In our study, we observed higher pH values along with lower PCO2 in both UA and UV blood in mothers who received supplemental oxygen, and proportion of FA was also significantly less in those who received oxygen compared to the mothers who did not receive oxygen. Bicarbonate levels in UA and venous blood were higher for air group than that for oxygen group to compensate for a higher UA and UV PCO2 in air group. Furthermore, in subjects with FA, UA pH was significantly higher in mothers who received supplemental oxygen than air group. In spite of the above findings, we found no significant differences in neonatal outcome clinically in terms of APGAR score. The possible explanation might be that APGAR scores can detect only gross changes in clinical parameters.

Siriussawakul et al. studied the effect of supplementary oxygen and opined that oxygen supplementation helps when there is desaturation in mother during CS.[2] Van de Velde opined that supplementing oxygen to mother is not necessary and there is no better outcome for fetus.[18] Khaw et al. carried out a study in 2002 and that randomized controlled trial revealed that hyperoxia may occur after supplemental oxygen-induced oxygen-free radical activity.[11] A systematic review of 11 trials (conducted between 1982 and 2011) was performed by Chatmongkolchart and Prathep and they found no convincing evidence that giving supplementary oxygen to healthy term pregnant women during elective CS under regional anesthesia is either beneficial or harmful for either the mother or the fetus' short-term clinical outcome as assessed by APGAR scores. However, they also said that the results should be interpreted with caution due to the low grade quality of the evidence.[19],[20]

Major limitations of our study were that we have not investigated maternal and fetal cord bloods to identify reactive oxygen species as tests were not available in our institute. However, clinical effect of increased reactive oxygen species on fetus has not yet been demonstrated.[9],[11] Furthermore, we have not followed up and investigated the long-term effect of intrauterine hypoxia on the developmental progress of the baby.


   Conclusions Top


Our findings demonstrate that administration of supplemental low-dose oxygen during elective CS under spinal anesthesia has potential benefit as demonstrated by less proportion of FA and better UA and UV blood pH status in mothers receiving supplemental oxygen compared to those who did not receive oxygen.

Acknowledgment

We would like to thank Dr. Anshuman Paria, Consultant Neonatologist, and all the participants who afforded their constant support to continue the study.

Financial support and sponsorship

Nil.

Conflicts of interest

There are no conflicts of interest.

 
   References Top

1.
Crawford JS. Principles and Practice of Obstetric Anaesthesia. 5th ed. Oxford, UK: Blackwell Scientific; 1984.  Back to cited text no. 1
    
2.
Siriussawakul A, Triyasunant N, Nimmannit A, Ngerncham S, Hirunkanokpan P, Luang-Aram S, et al. Effects of supplemental oxygen on maternal and neonatal oxygenation in elective cesarean section under spinal anesthesia: A randomized controlled trial. Biomed Res Int 2014;2014:627028.  Back to cited text no. 2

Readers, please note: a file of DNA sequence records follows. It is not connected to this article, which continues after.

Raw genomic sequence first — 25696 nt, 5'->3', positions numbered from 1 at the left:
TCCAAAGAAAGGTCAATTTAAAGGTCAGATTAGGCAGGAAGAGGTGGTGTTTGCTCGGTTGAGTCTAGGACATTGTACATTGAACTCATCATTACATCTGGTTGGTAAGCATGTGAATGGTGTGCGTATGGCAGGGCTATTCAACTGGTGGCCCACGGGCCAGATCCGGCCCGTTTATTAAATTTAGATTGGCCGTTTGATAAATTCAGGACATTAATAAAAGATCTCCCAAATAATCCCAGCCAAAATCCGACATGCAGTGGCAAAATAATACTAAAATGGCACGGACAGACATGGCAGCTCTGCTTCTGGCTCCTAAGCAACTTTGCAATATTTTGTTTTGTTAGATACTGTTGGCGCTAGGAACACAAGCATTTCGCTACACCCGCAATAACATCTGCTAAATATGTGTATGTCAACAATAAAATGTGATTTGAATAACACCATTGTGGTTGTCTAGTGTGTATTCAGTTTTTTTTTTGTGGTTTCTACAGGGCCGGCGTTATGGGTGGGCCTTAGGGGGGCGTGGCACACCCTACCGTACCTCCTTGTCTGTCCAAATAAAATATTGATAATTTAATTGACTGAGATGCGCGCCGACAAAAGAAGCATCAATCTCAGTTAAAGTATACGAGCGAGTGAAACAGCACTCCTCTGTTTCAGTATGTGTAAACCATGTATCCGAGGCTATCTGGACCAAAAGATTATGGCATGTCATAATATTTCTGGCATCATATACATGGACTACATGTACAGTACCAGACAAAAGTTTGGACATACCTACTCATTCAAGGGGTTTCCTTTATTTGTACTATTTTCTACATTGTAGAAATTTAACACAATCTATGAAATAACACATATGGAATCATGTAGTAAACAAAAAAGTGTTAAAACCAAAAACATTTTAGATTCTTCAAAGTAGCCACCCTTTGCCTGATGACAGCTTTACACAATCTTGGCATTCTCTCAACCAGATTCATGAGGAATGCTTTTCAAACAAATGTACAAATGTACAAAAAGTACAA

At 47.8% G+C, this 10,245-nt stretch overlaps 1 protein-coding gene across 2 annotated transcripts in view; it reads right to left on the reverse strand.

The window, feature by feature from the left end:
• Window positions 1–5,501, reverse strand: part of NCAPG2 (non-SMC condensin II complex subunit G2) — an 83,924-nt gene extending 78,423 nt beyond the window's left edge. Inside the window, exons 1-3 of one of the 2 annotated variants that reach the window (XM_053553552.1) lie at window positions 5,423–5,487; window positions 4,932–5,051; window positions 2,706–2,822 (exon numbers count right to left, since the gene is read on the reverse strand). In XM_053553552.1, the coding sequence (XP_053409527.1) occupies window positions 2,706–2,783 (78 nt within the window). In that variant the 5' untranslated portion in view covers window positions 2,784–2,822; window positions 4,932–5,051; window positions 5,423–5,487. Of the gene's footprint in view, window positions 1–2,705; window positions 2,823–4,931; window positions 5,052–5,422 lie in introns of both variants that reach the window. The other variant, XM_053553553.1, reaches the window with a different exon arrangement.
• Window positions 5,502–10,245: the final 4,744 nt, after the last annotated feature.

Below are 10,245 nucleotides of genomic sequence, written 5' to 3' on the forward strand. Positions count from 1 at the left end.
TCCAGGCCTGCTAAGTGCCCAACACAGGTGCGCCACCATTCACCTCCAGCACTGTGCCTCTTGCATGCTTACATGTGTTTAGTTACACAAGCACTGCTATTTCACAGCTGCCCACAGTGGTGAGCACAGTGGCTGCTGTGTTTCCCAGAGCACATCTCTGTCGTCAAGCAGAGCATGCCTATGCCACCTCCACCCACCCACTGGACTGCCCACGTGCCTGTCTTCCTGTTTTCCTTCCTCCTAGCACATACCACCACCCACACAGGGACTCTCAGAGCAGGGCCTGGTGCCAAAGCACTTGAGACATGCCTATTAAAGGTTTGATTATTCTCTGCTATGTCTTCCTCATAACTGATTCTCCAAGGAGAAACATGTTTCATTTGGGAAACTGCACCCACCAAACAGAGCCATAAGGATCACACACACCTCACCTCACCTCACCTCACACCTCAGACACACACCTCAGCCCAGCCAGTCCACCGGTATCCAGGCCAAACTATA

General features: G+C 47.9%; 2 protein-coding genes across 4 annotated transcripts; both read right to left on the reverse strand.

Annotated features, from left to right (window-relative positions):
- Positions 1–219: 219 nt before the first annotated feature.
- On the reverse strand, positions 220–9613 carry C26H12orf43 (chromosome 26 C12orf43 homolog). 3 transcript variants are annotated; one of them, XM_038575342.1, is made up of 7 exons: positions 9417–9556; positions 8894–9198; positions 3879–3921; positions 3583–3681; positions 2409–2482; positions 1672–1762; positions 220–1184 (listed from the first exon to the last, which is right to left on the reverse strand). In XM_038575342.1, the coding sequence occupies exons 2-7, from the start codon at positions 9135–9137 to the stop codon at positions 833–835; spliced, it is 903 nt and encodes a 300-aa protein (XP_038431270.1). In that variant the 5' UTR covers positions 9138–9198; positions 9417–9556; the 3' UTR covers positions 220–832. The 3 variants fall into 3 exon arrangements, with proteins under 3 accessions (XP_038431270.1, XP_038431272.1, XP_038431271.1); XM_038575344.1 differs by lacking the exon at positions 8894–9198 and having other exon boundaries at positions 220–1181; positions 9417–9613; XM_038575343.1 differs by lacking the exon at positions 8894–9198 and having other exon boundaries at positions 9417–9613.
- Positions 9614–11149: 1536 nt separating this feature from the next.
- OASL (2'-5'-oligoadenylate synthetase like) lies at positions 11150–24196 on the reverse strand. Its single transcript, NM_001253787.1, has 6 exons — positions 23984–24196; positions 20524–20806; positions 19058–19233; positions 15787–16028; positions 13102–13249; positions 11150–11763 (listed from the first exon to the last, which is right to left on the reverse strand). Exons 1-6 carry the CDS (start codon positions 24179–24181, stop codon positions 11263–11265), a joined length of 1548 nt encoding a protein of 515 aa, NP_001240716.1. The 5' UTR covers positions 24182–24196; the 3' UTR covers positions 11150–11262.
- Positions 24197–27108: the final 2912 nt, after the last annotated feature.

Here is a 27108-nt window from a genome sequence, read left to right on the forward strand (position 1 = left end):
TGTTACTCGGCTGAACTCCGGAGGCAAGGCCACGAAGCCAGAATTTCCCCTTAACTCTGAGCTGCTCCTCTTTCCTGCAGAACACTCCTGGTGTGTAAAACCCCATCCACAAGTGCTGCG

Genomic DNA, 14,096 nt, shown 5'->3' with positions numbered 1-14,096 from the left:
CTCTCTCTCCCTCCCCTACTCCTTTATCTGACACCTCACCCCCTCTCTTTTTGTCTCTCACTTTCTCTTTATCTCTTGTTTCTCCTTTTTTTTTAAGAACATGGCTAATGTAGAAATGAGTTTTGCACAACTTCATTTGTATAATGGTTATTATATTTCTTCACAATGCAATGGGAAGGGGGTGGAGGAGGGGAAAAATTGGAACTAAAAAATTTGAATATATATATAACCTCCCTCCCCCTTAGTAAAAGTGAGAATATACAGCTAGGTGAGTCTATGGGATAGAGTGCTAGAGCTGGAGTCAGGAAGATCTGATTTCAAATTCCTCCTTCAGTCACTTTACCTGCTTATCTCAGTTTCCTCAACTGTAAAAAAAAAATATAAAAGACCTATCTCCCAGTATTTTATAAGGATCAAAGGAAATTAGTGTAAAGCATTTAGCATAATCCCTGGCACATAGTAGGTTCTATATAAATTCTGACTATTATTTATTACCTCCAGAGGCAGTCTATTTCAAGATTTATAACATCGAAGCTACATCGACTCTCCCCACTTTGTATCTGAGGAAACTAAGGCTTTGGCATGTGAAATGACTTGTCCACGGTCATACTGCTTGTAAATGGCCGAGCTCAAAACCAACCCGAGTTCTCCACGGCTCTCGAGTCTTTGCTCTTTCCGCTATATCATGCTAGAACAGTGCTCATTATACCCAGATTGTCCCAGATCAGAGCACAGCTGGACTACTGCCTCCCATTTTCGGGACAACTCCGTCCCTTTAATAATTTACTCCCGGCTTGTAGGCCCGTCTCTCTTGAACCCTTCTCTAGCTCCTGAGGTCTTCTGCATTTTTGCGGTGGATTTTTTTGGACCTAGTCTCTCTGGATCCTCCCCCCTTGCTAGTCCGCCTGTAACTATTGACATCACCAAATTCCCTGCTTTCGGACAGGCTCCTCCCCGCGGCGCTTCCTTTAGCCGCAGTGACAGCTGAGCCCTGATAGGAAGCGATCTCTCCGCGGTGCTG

3.
Riley ET. Editorial I: Spinal anaesthesia for caesarean delivery: Keep the pressure up and don't spare the vasoconstrictors. Br J Anaesth 2004;92:459-61.  Back to cited text no. 3
    
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Mandal NG, Gulati A. Oxygen supplementation during caesarean delivery. Br J Anaesth 2004;93:469.  Back to cited text no. 4
    
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Kelly MC, Fitzpatrick KT, Hill DA. Respiratory effects of spinal anaesthesia for caesarean section. Anaesthesia 1996;51:1120-2.  Back to cited text no. 5
    
6.
Shnider S, Levinson G, editors. Anaesthesia for cesarean section. In: Anaesthesia for Obstetrics. 3rd ed. Philadelphia: Williams and Wilkins; 1993. p. 217.  Back to cited text no. 6
    
7.
Mueller MD, Brühwiler H, Schüpfer GK, Lüscher KP. Higher rate of fetal acidemia after regional anesthesia for elective cesarean delivery. Obstet Gynecol 1997;90:131-4.  Back to cited text no. 7
    
8.
Datta S, Ostheimer GW, Weiss JB, Brown WU Jr., Alper MH. Neonatal effect of prolonged anesthetic induction for cesarean section. Obstet Gynecol 1981;58:331-5.  Back to cited text no. 8
    
9.
Bader AM, Datta S, Arthur GR, Benvenuti E, Courtney M, Hauch M, et al. Maternal and fetal catecholamines and uterine incision-to-delivery interval during elective cesarean. Obstet Gynecol 1990;75:600-3.  Back to cited text no. 9
    
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Yalcin S, Aydoǧan H, Kucuk A, Yuce HH, Altay N, Karahan MA, et al. Supplemental oxygen in elective cesarean section under spinal anesthesia: Handle the sword with care. Braz J Anesthesiol 2013;63:393-7.  Back to cited text no. 10
    
11.
Khaw KS, Wang CC, Ngan Kee WD, Pang CP, Rogers MS. Effects of high inspired oxygen fraction during elective caesarean section under spinal anaesthesia on maternal and fetal oxygenation and lipid peroxidation. Br J Anaesth 2002;88:18-23.  Back to cited text no. 11
    
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Backe SK, Lyons G. Oxygen and elective caesarean section. Br J Anaesth 2002;88:4-5.  Back to cited text no. 12
    
13.
Khaw KS, Ngan Kee WD, Lee A, Wang CC, Wong AS, Ng F, et al. Supplementary oxygen for elective caesarean section under spinal anaesthesia: Useful in prolonged uterine incision-to-delivery interval? Br J Anaesth 2004;92:518-22.  Back to cited text no. 13
    
14.
O'Driscoll BR, Howard LS, Davison AG; British Thoracic Society. BTS guideline for emergency oxygen use in adult patients. Thorax 2008;63 Suppl 6:vi1-68.  Back to cited text no. 14
    
15.
Van de Louw A, Cracco C, Cerf C, Harf A, Duvaldestin P, Lemaire F, et al. Accuracy of pulse oximetry in the intensive care unit. Intensive Care Med 2001;27:1606-13.  Back to cited text no. 15
    
16.
Tan EK, Tan EL. Alterations in physiology and anatomy during pregnancy. Best Pract Res Clin Obstet Gynaecol 2013;27:791-802.  Back to cited text no. 16
    
17.
Cogliano MS, Graham AC, Clark VA. Supplementary oxygen administration for elective caesarean section under spinal anaesthesia. Anaesthesia 2002;57:66-9.  Back to cited text no. 17
    
18.
Van de Velde M. Emergency caesarean delivery: Is supplementary maternal oxygen necessary? Br J Anaesth 2009;102:1-2.  Back to cited text no. 18
    
19.
Chatmongkolchart S, Prathep S. Supplemental oxygen for caesarean section during regional anaesthesia. Cochrane Database Syst Rev 2013;6:CD006161.  Back to cited text no. 19
    
20.
Chatmongkolchart S, Prathep S. Supplemental oxygen for caesarean section during regional anaesthesia. Cochrane Database Syst Rev 2016;3:CD006161.  Back to cited text no. 20
    


    Figures

  [Figure 1], [Figure 2]
 
 
    Tables

  [Table 1], [Table 2], [Table 3], [Table 4]